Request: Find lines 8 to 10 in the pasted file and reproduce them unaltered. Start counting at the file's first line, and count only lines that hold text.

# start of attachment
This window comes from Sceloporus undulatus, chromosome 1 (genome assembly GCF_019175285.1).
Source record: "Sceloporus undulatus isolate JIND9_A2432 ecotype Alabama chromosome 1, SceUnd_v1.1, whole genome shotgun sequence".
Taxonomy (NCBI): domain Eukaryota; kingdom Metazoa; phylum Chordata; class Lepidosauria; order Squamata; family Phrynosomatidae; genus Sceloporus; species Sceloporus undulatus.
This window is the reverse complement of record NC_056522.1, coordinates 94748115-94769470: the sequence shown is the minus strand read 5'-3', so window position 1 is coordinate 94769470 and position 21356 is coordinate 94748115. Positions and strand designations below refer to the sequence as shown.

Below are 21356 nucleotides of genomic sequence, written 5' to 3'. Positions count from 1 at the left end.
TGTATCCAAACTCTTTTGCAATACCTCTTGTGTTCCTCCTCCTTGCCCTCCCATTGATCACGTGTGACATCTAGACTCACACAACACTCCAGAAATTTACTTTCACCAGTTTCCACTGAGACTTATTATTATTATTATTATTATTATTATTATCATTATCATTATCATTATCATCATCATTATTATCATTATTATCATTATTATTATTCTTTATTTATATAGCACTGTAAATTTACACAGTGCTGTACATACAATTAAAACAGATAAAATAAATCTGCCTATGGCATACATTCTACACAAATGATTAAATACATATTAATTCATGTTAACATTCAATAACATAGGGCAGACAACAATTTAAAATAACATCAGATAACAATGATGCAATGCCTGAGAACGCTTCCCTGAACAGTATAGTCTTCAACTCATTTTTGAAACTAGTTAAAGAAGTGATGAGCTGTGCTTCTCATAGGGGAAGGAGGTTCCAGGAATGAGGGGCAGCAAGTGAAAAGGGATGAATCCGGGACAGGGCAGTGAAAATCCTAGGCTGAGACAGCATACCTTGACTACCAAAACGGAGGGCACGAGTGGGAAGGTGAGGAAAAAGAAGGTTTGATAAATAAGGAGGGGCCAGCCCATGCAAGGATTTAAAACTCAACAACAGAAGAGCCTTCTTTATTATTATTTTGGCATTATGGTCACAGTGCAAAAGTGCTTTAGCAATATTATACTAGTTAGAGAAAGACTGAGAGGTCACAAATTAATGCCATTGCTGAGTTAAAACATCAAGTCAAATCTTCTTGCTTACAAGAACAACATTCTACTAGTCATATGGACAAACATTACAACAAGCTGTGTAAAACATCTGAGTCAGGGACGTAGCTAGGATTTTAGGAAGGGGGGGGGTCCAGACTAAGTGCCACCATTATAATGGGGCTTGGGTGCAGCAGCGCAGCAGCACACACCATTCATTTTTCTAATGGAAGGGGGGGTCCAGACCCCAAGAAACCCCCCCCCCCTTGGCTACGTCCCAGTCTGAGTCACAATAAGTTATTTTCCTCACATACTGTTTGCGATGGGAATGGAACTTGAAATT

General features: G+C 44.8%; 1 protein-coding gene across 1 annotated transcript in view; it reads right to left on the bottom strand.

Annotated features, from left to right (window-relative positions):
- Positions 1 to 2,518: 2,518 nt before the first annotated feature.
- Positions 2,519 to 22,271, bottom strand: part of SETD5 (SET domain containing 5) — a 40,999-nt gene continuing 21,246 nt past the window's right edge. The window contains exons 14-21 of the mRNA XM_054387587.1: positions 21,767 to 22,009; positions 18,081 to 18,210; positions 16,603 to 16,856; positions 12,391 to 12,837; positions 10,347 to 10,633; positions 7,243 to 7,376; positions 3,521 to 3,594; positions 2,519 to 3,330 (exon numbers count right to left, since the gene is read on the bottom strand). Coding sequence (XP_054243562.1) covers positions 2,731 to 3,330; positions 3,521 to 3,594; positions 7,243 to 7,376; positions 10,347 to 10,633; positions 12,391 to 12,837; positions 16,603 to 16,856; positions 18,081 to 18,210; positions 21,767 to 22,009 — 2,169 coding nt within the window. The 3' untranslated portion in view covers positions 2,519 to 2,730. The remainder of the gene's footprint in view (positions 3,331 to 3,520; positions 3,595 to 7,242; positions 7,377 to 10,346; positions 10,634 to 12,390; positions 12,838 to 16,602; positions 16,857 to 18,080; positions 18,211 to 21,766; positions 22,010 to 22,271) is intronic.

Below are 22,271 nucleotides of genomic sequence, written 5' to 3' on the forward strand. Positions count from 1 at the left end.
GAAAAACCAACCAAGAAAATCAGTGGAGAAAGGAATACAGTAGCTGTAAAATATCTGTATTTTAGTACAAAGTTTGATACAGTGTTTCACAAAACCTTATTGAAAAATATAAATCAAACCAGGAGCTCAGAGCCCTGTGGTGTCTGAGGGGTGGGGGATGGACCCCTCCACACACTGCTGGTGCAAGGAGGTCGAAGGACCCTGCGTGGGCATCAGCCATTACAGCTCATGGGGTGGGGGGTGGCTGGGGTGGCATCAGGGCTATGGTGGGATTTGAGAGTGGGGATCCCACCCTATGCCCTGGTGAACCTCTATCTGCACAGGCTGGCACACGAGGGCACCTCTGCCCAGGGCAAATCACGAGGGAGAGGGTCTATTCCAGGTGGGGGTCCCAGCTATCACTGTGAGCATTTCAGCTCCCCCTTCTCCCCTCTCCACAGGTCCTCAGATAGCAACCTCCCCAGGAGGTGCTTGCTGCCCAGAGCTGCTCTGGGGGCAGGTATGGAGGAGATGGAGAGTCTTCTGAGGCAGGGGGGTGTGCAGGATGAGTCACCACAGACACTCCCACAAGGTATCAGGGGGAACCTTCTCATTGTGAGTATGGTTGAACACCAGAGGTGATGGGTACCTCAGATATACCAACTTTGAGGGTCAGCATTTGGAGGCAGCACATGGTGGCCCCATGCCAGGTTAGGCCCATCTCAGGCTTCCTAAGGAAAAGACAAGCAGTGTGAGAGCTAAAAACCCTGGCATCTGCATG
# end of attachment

Annotated features, from left to right (window-relative positions):
- Positions 1 to 2,518: 2,518 nt before the first annotated feature.
- Positions 2,519 to 22,271, bottom strand: part of SETD5 (SET domain containing 5) — a 40,999-nt gene continuing 21,246 nt past the window's right edge. The window contains exons 14-21 of the mRNA XM_054387587.1: positions 21,767 to 22,009; positions 18,081 to 18,210; positions 16,603 to 16,856; positions 12,391 to 12,837; positions 10,347 to 10,633; positions 7,243 to 7,376; positions 3,521 to 3,594; positions 2,519 to 3,330 (exon numbers count right to left, since the gene is read on the bottom strand). Coding sequence (XP_054243562.1) covers positions 2,731 to 3,330; positions 3,521 to 3,594; positions 7,243 to 7,376; positions 10,347 to 10,633; positions 12,391 to 12,837; positions 16,603 to 16,856; positions 18,081 to 18,210; positions 21,767 to 22,009 — 2,169 coding nt within the window. The 3' untranslated portion in view covers positions 2,519 to 2,730. The remainder of the gene's footprint in view (positions 3,331 to 3,520; positions 3,595 to 7,242; positions 7,377 to 10,346; positions 10,634 to 12,390; positions 12,838 to 16,602; positions 16,857 to 18,080; positions 18,211 to 21,766; positions 22,010 to 22,271) is intronic.